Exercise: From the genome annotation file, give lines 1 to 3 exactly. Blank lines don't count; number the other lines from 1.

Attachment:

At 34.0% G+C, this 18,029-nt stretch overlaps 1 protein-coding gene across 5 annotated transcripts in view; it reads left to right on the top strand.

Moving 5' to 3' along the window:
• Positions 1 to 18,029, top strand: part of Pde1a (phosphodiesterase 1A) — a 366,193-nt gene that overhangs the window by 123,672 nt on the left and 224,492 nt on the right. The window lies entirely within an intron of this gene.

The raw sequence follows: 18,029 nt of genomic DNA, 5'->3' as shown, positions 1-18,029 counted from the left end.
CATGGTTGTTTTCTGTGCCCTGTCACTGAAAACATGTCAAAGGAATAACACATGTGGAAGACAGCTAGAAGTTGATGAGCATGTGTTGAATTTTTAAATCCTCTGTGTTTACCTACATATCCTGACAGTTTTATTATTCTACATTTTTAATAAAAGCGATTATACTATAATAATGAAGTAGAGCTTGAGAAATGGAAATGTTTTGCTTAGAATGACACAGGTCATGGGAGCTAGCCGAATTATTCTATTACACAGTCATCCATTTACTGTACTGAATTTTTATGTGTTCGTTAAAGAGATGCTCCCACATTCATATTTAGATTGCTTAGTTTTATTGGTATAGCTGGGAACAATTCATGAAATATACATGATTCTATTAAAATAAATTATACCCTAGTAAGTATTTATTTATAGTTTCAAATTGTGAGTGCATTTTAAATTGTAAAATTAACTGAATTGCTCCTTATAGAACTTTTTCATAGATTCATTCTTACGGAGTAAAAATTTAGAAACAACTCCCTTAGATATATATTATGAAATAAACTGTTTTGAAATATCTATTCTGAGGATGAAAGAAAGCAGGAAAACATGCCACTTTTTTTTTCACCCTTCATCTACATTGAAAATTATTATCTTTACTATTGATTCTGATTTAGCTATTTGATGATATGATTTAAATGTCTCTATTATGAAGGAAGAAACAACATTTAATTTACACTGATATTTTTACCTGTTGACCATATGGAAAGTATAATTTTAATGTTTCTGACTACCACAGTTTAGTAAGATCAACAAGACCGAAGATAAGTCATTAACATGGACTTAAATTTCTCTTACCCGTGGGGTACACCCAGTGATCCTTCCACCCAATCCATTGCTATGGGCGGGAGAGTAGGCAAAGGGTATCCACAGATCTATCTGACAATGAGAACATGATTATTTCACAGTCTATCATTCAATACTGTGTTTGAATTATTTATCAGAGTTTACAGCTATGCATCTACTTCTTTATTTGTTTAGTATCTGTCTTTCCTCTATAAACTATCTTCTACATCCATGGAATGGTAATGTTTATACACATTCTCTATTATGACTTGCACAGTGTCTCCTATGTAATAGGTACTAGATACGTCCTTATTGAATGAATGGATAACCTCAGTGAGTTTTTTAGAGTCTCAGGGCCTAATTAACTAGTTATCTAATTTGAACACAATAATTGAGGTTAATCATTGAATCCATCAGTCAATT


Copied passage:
At 34.0% G+C, this 18,029-nt stretch overlaps 1 protein-coding gene across 5 annotated transcripts in view; it reads left to right on the top strand.

Moving 5' to 3' along the window:
• Positions 1 to 18,029, top strand: part of Pde1a (phosphodiesterase 1A) — a 366,193-nt gene that overhangs the window by 123,672 nt on the left and 224,492 nt on the right. The window lies entirely within an intron of this gene.